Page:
Like multifocal lenses, accommodative lenses allow the patient to see near, far and even intermediate but not because of zones on the lens. Instead, the lens flexes, allowing the focus power of the eye to be increased to see the object more clearly.
These lenses are designed to correct astigmatism. They have different zones in different areas of the lens, allowing the best correction for astigmatism when expertly placed by your ophthalmological surgeon.
Is there a price difference between the IOLs?
Yes, IOLs range in price from the lowest, monofocal lenses, to the highest, premium lenses. Premium lenses are not considered as necessities and are not fully covered by Medicare and other insurance companies, though they will often cover basic, monofocal lenses. Premium lenses can range from $1,500 to $3,000 per eye, above what insurance will cover. Additional costs may include laser procedures or limbal relaxing incisions needed to correct vision and to adapt to the IOL.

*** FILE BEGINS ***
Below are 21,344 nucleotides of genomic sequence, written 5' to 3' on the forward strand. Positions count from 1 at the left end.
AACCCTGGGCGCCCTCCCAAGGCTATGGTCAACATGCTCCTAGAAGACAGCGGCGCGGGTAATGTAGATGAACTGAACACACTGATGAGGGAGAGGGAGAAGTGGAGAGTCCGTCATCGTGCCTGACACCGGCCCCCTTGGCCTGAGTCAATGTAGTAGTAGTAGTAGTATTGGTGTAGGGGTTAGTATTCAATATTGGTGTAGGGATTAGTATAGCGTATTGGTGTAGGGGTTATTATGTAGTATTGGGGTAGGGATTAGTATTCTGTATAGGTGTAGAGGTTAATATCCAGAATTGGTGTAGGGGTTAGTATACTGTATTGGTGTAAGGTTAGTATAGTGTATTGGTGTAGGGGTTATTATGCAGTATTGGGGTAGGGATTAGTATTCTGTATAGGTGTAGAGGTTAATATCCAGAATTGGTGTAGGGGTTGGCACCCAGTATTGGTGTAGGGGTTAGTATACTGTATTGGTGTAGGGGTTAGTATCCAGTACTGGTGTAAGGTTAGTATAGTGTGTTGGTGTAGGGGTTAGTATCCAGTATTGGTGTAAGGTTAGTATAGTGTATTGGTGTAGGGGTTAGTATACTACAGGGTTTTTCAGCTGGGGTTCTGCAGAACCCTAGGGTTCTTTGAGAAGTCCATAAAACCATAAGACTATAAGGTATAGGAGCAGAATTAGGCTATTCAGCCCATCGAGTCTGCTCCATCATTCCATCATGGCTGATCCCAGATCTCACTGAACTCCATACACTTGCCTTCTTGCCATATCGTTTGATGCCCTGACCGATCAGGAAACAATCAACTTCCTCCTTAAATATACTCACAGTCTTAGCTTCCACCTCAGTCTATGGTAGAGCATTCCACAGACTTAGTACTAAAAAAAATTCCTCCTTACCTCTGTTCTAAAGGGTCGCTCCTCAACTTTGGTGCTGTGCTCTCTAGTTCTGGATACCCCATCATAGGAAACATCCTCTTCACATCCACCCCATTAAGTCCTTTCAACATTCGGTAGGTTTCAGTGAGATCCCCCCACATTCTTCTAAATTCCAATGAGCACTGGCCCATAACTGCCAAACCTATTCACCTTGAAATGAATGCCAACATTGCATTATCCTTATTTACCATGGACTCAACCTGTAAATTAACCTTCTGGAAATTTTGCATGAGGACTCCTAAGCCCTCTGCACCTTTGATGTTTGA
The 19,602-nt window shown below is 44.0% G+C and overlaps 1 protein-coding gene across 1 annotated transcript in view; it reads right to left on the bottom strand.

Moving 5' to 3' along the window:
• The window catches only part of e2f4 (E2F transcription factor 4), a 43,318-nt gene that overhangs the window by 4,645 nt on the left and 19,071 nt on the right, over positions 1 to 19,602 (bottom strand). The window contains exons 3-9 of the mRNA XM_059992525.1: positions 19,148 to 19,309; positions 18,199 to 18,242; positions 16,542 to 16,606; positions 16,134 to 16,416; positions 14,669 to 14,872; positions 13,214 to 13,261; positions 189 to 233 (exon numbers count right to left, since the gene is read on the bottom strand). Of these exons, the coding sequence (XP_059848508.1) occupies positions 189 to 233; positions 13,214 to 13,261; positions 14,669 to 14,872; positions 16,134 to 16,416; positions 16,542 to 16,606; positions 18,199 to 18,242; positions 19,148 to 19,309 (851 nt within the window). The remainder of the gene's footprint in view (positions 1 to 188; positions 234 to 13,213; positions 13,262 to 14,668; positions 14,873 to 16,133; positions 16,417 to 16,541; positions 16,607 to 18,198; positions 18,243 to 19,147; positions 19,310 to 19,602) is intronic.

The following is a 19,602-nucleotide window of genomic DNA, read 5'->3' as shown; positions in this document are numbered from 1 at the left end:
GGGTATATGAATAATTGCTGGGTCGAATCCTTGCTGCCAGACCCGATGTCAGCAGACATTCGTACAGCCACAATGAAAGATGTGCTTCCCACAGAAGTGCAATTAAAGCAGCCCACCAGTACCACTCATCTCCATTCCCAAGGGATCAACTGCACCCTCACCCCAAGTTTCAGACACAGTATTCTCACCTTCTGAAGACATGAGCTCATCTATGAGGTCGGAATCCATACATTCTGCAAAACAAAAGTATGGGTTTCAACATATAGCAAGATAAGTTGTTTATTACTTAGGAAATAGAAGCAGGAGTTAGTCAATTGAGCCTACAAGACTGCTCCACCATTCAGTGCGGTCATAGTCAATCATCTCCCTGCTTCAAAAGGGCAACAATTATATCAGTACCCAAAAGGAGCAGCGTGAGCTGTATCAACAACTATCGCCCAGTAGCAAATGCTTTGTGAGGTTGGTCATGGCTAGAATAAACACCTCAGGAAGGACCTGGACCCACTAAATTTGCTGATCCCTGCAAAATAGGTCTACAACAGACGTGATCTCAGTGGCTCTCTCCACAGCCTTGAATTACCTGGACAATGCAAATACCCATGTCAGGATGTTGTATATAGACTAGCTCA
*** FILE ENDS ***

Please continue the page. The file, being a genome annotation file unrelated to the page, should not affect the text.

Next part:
What is monovision2?
One final option for your IOLs includes monovision, which results from having two different kinds of lenses implanted – one in either eye. This can be done to offer you a greater choice in vision, such as having one eye that can see close and one eye that can see far. Or, this procedure can be done to compensate for different levels of astigmatism in each eye. Your brain adapts to the two different visions and, for some patients, this is a good option.
Get an appointment for an eye exam today
To get more information on the variety of IOLs available, call us today. If cataract surgery is in your future, we can provide expert care from start to finish. Come to one of our two Colorado locations for an exam by one of our board-certified, experienced ophthalmologists and let’s discuss the right intraocular lens that can help you see beautifully again.